Kerouac composed a cablegram at once: “Photostats show common halting namblypambly changes that will decisively damage my repute as a natural prose writer – Tell them return ms. & I give back money

It would not be long before the girls bought and paid for began to frustrate him. Kerouac, though he thought them cute and sweet, also felt them to be too jaded and impatient. Besides, his money was dwindling. Kerouac would rather eat and drink than fuck. 

Now that he had cancelled The Subterraneans, he vowed that he would rather die than turn into a hack. Debt before dishonor. He wrote “fuck Malcolm Cowley” after he told Kerouac that he “didn’t know how to write.” Kerouac’s sacred vows of compassion had limits: “fuck this unnatural business of universal kindness! – I like to be kind to those who humbly deserve it, not to arrogant idiots –– I KNOW WHERE I AM.”

 Isolated, depressed and non-communicative, Kerouac ate supper in his room. He couldn’t even talk to Burroughs; his writing conjured vivid nightmares of slimy plasma dripping from his mouth. Beach air was the antidote. Jack found it easier to “rough it” outdoors than fidget in his hotel room. The Moroccan countryside was beautiful, almost as grand as Mexico. He walked through its green hills. He pitied the old burros with listless fly-harried eyes. These people were grounded to the earth from which they were born. An old man read the Koran to some children. A woman in white hanging bright clothes from a wash-line. 

Where was his source?

Dismayed, he returned to Burroughs who medicated his friend with hasheesh and brandy. They went to eat and meet acquaintances. When they returned, Kerouac ingested majoun, a pastry ball of nuts, honey, dried fruits, opium, hemp and datura seeds (a species of poisonous nightshade). Fucked up beyond belief, he was determined to write short stories about “cunt, beer and the swelling cock.” But even this effort went nowhere.

After the first week of March 1957, Kerouac felt like he was going to die. He suffered long nightmares that he wrote into a notebook of prose (to become later, Book of Dreams). By afternoon of the next day, he roamed the river bottom as the swirling tide flowed in. It reminded him of Salisbury Beach, a Massachusetts sea resort he visited as a boy. He plucked shells for Burroughs’ fish bowl. He chugged from a bottle of Los Mosqueteros Malaga wine. Pleasantly buzzed, he ran out of money and so he resorted to the New Testament and the Diamond Sutra. Outside his window, he witnessed a boy beating his burro with a stick right out of the pages of Crime and Punishment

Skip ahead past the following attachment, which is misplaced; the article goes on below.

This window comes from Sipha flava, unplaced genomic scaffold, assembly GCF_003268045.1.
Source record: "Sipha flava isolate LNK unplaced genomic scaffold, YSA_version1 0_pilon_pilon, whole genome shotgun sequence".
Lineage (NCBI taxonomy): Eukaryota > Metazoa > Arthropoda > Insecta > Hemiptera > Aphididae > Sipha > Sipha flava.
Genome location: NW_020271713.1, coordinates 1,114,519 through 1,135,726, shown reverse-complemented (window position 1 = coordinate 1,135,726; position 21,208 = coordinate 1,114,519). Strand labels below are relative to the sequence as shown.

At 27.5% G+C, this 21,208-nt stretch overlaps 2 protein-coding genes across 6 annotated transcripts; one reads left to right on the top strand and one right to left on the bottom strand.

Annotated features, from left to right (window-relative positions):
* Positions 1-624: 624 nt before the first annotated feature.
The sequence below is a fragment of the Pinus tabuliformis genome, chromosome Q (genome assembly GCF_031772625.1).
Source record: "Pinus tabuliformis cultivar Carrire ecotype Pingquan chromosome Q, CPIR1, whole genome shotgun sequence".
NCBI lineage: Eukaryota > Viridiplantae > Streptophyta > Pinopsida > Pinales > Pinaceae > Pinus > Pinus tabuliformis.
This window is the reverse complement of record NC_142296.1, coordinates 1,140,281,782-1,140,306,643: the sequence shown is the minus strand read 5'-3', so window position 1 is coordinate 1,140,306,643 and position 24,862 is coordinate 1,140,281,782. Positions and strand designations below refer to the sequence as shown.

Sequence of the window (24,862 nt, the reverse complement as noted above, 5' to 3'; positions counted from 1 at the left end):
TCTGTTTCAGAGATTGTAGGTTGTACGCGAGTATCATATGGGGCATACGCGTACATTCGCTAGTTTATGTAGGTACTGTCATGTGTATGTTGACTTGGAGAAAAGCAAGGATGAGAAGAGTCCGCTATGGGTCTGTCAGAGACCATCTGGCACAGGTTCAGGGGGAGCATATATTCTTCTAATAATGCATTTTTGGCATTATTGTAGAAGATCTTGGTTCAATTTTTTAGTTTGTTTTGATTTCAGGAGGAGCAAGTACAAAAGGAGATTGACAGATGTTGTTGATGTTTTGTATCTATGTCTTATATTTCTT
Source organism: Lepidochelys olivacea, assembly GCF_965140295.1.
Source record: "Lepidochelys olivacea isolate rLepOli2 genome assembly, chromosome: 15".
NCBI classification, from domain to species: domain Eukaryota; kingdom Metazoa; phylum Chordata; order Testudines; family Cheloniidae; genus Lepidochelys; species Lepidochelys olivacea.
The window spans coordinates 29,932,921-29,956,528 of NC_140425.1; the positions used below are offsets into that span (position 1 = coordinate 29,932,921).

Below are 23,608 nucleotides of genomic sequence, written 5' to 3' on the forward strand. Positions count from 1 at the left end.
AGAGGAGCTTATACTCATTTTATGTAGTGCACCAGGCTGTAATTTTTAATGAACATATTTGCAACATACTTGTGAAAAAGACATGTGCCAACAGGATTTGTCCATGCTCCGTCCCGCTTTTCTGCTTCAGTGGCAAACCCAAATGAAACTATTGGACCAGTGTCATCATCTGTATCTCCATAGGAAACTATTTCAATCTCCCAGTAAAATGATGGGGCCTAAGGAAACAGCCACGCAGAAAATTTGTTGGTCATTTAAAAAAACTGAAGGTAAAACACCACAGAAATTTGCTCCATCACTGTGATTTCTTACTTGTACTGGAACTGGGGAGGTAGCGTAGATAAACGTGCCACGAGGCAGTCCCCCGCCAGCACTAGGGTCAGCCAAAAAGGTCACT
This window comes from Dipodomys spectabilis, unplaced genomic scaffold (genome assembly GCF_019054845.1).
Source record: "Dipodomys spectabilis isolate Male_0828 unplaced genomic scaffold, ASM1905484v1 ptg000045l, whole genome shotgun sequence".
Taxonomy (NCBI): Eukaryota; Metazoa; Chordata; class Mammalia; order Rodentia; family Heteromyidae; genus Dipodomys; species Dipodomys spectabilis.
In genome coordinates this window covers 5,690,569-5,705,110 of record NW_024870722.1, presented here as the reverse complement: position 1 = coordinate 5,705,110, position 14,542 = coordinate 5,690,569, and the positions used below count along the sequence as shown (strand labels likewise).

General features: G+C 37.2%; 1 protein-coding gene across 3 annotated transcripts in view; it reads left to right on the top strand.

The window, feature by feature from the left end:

This is the Golden Eternity.

He began to fade fast. After rowing in the bay to look for the Yugoslavian freighter due to arrive with Allen Ginsberg and Peter Orlovsky, Kerouac grew deathly ill. He had a fever. A chest cold. He collapsed into his bed. Burroughs medicated him again with codeine-infused Diosans. The room grew cold and dank. 

Kerouac was on the verge of turning 35. 

He craved to become newly-born. 

This Existential Dream is only the Golden Eternity of God’s Mind.

Who was he and where had he been? His entire life whirled past him. He saw it as nothing more than a series of disasters. All of the country criss-crossing, hitchhiking, sleeping at river-bottoms, road starvations, hopelessly moving his family, funerals, young man “anguishings,” go-nowhere love affairs with “unsympathetic girls,” “stupid” marriages, “idiot” drunks, smiles frozen in clay, the growing wreck of his face … what did it serve him? 

He collapsed into his bed. Burroughs medicated him again with codeine-infused Diosans. The room grew cold and dank. Kerouac was on the verge of turning 35. He craved to become newly-born. 

It was no wonder he felt sick. He was already tired of Tangier. It made him depressed. To drown his anguish, he ingested hasheesh. However, it was poisoned, and he and Burroughs (and two other men) got sick. He took more Diosans and aspirin. Burroughs told Kerouac that he was dying because he still lived with his mother.  Horrified, Jack got drunk and high in a flamenco bar. He passed out and woke up even more ill. He peeled and ate seven oranges in a vain attempt to get better. He fell asleep again and had a vision of God who told him not to drink anymore. He then saw the second half of his life which was only days away. It told him to get himself together or else.